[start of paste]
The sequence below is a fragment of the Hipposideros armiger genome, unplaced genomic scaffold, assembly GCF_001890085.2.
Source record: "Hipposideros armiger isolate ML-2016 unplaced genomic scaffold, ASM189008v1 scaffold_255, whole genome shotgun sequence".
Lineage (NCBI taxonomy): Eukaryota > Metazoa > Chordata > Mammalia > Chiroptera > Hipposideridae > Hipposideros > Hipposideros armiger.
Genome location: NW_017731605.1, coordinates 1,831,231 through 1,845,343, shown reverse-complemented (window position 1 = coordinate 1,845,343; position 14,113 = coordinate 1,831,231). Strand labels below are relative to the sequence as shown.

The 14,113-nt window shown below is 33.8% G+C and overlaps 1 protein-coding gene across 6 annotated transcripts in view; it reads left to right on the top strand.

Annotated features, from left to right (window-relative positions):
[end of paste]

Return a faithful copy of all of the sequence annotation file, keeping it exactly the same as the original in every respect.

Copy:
The sequence below is a fragment of the Hipposideros armiger genome, unplaced genomic scaffold, assembly GCF_001890085.2.
Source record: "Hipposideros armiger isolate ML-2016 unplaced genomic scaffold, ASM189008v1 scaffold_255, whole genome shotgun sequence".
Lineage (NCBI taxonomy): Eukaryota > Metazoa > Chordata > Mammalia > Chiroptera > Hipposideridae > Hipposideros > Hipposideros armiger.
Genome location: NW_017731605.1, coordinates 1,831,231 through 1,845,343, shown reverse-complemented (window position 1 = coordinate 1,845,343; position 14,113 = coordinate 1,831,231). Strand labels below are relative to the sequence as shown.

The 14,113-nt window shown below is 33.8% G+C and overlaps 1 protein-coding gene across 6 annotated transcripts in view; it reads left to right on the top strand.

Annotated features, from left to right (window-relative positions):